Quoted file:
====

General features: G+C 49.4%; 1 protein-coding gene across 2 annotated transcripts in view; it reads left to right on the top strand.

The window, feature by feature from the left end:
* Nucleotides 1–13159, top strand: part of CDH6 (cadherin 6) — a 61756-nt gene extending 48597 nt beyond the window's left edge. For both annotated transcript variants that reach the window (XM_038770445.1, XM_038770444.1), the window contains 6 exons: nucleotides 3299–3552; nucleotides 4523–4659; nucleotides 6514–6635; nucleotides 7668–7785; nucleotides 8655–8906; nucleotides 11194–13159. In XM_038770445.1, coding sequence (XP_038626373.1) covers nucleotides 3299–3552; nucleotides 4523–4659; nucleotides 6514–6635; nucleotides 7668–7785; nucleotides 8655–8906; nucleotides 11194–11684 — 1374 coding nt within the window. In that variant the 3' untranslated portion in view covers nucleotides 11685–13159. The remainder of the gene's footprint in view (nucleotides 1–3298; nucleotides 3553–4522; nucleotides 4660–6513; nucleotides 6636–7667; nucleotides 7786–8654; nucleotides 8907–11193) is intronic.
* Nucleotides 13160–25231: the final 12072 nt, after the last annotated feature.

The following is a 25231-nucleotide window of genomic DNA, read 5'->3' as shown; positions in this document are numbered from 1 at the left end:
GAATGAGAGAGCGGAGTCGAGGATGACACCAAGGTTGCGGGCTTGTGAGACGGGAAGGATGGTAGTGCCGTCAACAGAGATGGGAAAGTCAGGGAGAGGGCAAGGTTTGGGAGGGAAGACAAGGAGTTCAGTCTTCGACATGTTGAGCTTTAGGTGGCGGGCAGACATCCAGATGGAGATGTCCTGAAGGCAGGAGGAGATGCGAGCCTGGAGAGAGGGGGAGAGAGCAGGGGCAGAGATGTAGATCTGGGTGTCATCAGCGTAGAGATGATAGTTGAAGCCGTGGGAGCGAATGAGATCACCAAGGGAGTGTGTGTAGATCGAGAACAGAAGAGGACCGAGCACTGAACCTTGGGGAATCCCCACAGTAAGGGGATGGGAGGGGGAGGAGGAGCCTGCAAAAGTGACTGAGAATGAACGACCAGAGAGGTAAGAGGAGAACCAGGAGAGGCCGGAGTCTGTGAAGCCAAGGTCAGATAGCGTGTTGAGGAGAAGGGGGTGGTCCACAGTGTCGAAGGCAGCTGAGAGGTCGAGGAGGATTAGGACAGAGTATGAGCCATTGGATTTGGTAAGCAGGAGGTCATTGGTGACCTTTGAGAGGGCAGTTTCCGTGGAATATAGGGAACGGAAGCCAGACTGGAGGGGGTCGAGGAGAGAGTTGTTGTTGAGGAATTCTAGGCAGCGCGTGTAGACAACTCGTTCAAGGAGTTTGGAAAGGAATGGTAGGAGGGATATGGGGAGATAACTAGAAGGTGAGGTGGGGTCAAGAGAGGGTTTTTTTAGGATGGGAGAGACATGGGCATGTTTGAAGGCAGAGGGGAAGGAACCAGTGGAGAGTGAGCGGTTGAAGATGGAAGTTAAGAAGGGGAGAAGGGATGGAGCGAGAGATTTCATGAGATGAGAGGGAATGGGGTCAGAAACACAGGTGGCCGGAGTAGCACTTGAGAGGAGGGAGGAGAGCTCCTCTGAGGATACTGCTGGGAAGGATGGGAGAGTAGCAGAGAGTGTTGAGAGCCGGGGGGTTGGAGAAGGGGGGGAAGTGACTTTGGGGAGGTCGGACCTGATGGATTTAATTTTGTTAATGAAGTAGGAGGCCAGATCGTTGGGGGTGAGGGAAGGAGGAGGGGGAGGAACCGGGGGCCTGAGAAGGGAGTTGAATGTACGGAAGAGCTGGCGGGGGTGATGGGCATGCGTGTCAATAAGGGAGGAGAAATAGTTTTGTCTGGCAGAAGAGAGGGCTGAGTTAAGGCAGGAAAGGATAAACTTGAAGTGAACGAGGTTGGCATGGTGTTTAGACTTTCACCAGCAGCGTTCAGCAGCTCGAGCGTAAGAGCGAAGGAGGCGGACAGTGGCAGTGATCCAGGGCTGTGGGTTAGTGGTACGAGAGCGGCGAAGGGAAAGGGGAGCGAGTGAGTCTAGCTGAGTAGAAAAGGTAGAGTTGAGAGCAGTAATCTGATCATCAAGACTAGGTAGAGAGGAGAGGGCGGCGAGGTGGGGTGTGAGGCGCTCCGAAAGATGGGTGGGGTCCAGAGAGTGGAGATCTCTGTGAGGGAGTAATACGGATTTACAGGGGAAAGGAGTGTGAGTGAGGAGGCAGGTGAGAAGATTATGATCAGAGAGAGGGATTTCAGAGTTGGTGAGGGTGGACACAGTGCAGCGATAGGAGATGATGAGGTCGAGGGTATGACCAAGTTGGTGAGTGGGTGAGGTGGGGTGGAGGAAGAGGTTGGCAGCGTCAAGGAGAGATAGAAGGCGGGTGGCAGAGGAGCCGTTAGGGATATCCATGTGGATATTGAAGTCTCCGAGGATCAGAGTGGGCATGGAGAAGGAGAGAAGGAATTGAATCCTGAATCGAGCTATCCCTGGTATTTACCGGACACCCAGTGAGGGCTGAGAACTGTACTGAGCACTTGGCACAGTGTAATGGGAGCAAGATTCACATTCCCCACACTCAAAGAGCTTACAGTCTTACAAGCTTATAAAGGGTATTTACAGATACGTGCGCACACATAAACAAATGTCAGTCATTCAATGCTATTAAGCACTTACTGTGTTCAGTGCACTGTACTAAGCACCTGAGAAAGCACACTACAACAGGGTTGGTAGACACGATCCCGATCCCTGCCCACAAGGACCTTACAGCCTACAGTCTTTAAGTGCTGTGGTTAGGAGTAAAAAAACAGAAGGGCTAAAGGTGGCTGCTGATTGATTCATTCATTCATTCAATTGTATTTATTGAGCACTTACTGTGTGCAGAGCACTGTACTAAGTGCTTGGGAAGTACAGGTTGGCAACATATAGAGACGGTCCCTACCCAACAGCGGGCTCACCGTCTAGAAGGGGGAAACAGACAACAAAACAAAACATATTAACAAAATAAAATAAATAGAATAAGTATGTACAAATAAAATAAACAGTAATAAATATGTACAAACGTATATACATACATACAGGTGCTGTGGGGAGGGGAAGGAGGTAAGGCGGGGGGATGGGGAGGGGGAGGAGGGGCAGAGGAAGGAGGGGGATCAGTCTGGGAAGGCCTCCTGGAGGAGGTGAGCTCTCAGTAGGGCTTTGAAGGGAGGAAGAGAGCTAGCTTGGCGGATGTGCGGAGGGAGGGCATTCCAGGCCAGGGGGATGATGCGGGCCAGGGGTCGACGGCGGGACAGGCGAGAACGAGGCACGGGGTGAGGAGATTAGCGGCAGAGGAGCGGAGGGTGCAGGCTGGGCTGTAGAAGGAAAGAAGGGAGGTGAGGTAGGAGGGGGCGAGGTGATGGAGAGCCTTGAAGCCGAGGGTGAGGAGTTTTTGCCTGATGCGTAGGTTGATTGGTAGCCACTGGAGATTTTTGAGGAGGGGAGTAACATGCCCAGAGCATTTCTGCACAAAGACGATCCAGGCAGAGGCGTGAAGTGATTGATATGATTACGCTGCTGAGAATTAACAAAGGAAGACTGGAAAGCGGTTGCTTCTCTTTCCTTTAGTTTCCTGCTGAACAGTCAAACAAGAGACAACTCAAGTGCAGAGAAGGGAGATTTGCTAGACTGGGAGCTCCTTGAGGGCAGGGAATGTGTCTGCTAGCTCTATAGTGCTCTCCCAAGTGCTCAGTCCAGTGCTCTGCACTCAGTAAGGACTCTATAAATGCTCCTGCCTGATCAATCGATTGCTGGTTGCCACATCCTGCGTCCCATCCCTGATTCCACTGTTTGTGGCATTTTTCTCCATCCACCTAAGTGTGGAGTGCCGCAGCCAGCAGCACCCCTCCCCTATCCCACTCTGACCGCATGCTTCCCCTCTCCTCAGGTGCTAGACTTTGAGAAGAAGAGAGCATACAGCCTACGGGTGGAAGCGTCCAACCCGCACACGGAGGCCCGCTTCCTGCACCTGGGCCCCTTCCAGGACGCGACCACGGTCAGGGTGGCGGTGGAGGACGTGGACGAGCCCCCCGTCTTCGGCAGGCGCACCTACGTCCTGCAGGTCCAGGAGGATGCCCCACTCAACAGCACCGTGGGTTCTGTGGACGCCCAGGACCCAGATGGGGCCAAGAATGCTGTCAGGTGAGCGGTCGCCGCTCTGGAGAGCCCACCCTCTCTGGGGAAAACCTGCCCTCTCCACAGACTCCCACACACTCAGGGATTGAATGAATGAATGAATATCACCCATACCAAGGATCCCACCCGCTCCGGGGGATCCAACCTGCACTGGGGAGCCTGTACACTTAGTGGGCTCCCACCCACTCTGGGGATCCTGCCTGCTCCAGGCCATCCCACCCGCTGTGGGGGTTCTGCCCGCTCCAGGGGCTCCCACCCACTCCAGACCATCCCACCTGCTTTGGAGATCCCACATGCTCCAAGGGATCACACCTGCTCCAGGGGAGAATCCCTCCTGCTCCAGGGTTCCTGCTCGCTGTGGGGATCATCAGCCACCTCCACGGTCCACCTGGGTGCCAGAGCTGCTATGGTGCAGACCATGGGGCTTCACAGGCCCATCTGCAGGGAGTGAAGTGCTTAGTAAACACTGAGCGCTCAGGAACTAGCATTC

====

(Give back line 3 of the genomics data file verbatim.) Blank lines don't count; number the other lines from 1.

* Nucleotides 1–13159, top strand: part of CDH6 (cadherin 6) — a 61756-nt gene extending 48597 nt beyond the window's left edge. For both annotated transcript variants that reach the window (XM_038770445.1, XM_038770444.1), the window contains 6 exons: nucleotides 3299–3552; nucleotides 4523–4659; nucleotides 6514–6635; nucleotides 7668–7785; nucleotides 8655–8906; nucleotides 11194–13159. In XM_038770445.1, coding sequence (XP_038626373.1) covers nucleotides 3299–3552; nucleotides 4523–4659; nucleotides 6514–6635; nucleotides 7668–7785; nucleotides 8655–8906; nucleotides 11194–11684 — 1374 coding nt within the window. In that variant the 3' untranslated portion in view covers nucleotides 11685–13159. The remainder of the gene's footprint in view (nucleotides 1–3298; nucleotides 3553–4522; nucleotides 4660–6513; nucleotides 6636–7667; nucleotides 7786–8654; nucleotides 8907–11193) is intronic.